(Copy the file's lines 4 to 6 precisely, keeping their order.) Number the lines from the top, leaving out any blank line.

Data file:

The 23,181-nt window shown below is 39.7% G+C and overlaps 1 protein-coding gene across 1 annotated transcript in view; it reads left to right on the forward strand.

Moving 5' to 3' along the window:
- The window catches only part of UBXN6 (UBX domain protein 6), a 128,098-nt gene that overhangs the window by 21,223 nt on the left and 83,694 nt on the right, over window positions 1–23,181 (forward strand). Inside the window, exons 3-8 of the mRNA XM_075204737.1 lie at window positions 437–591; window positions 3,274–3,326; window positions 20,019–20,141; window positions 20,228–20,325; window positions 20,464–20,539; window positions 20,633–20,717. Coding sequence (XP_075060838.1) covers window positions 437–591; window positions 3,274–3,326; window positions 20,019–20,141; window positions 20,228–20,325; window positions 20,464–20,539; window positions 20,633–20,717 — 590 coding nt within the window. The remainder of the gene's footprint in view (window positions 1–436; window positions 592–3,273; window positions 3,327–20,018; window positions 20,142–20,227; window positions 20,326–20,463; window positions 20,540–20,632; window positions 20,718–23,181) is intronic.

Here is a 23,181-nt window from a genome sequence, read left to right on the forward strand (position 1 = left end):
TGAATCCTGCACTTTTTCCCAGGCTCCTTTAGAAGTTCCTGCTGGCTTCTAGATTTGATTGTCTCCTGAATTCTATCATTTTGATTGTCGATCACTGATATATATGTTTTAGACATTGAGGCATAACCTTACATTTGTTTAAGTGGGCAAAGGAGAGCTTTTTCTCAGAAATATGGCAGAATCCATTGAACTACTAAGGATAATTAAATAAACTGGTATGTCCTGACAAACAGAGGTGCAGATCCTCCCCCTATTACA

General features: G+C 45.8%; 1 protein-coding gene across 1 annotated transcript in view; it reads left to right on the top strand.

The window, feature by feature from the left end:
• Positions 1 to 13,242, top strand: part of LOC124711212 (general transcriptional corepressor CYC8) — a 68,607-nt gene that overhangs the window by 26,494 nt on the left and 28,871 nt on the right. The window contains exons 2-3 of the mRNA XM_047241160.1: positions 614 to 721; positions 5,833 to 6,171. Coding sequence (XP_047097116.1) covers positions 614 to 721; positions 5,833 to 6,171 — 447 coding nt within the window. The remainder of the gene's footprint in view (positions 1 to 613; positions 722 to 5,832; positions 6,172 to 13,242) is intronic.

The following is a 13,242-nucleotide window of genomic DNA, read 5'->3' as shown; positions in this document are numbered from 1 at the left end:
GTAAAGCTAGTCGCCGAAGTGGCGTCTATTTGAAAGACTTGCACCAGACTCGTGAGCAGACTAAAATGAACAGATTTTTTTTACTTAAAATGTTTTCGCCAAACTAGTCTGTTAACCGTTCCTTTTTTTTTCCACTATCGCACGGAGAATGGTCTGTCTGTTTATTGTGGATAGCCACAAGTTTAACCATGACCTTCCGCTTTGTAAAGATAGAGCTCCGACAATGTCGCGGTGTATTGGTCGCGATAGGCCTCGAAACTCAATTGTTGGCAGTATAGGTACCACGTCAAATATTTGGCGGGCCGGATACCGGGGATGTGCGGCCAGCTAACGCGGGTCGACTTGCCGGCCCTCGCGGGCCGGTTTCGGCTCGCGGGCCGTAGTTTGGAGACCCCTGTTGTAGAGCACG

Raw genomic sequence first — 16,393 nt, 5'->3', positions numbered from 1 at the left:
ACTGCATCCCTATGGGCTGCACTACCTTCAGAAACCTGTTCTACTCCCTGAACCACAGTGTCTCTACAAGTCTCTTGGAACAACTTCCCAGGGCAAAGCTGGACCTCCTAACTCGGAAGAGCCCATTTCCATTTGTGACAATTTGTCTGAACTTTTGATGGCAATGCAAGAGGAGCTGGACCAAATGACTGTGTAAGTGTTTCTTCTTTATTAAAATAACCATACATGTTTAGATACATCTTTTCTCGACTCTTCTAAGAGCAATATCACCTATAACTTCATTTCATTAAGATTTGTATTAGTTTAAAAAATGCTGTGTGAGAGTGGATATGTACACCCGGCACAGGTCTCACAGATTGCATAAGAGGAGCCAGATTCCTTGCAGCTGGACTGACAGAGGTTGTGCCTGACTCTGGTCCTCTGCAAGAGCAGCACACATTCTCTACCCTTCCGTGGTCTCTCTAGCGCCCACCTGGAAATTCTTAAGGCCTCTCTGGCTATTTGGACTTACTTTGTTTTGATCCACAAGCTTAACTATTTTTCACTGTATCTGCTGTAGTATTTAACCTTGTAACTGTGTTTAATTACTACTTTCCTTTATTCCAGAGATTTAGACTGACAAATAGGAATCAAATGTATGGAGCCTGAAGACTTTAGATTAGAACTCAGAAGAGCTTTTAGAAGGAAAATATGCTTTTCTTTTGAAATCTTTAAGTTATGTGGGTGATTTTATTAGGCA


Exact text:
Here is a 23,181-nt window from a genome sequence, read left to right on the forward strand (position 1 = left end):
TGAATCCTGCACTTTTTCCCAGGCTCCTTTAGAAGTTCCTGCTGGCTTCTAGATTTGATTGTCTCCTGAATTCTATCATTTTGATTGTCGATCACTGATATATATGTTTTAGACATTGAGGCATAACCTTACATTTGTTTAAGTGGGCAAAGGAGAGCTTTTTCTCAGAAATATGGCAGAATCCATTGAACTACTAAGGATAATTAAATAAACTGGTATGTCCTGACAAACAGAGGTGCAGATCCTCCCCCTATTACA

General features: G+C 45.8%; 1 protein-coding gene across 1 annotated transcript in view; it reads left to right on the top strand.